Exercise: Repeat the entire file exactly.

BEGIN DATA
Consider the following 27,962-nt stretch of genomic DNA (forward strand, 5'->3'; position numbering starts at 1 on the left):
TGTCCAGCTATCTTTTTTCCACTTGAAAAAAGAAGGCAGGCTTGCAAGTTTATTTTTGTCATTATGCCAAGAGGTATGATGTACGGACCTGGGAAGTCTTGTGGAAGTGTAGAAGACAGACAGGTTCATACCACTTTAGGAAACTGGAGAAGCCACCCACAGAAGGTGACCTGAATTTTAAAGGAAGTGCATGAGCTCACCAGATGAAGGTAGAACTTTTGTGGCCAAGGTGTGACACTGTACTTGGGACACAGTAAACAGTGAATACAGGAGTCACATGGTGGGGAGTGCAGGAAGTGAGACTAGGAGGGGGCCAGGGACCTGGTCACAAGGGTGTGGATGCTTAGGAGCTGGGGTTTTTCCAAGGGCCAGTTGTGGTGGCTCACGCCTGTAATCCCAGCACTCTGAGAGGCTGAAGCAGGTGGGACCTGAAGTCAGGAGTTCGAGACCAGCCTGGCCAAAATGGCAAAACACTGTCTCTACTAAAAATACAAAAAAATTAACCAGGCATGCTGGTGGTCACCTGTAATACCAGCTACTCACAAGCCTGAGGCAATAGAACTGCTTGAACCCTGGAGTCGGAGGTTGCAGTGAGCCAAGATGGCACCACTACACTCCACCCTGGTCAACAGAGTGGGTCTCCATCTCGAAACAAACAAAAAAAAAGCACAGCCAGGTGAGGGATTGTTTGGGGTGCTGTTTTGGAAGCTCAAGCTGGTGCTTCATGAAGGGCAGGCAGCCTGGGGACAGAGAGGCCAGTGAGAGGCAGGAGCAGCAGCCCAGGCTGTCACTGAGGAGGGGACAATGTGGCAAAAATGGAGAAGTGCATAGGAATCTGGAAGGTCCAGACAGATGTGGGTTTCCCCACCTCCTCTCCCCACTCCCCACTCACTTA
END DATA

Consider the following 27,962-nt stretch of genomic DNA (forward strand, 5'->3'; position numbering starts at 1 on the left):
TGTCCAGCTATCTTTTTTCCACTTGAAAAAAGAAGGCAGGCTTGCAAGTTTATTTTTGTCATTATGCCAAGAGGTATGATGTACGGACCTGGGAAGTCTTGTGGAAGTGTAGAAGACAGACAGGTTCATACCACTTTAGGAAACTGGAGAAGCCACCCACAGAAGGTGACCTGAATTTTAAAGGAAGTGCATGAGCTCACCAGATGAAGGTAGAACTTTTGTGGCCAAGGTGTGACACTGTACTTGGGACACAGTAAACAGTGAATACAGGAGTCACATGGTGGGGAGTGCAGGAAGTGAGACTAGGAGGGGGCCAGGGACCTGGTCACAAGGGTGTGGATGCTTAGGAGCTGGGGTTTTTCCAAGGGCCAGTTGTGGTGGCTCACGCCTGTAATCCCAGCACTCTGAGAGGCTGAAGCAGGTGGGACCTGAAGTCAGGAGTTCGAGACCAGCCTGGCCAAAATGGCAAAACACTGTCTCTACTAAAAATACAAAAAAATTAACCAGGCATGCTGGTGGTCACCTGTAATACCAGCTACTCACAAGCCTGAGGCAATAGAACTGCTTGAACCCTGGAGTCGGAGGTTGCAGTGAGCCAAGATGGCACCACTACACTCCACCCTGGTCAACAGAGTGGGTCTCCATCTCGAAACAAACAAAAAAAAAGCACAGCCAGGTGAGGGATTGTTTGGGGTGCTGTTTTGGAAGCTCAAGCTGGTGCTTCATGAAGGGCAGGCAGCCTGGGGACAGAGAGGCCAGTGAGAGGCAGGAGCAGCAGCCCAGGCTGTCACTGAGGAGGGGACAATGTGGCAAAAATGGAGAAGTGCATAGGAATCTGGAAGGTCCAGACAGATGTGGGTTTCCCCACCTCCTCTCCCCACTCCCCACTCACTTA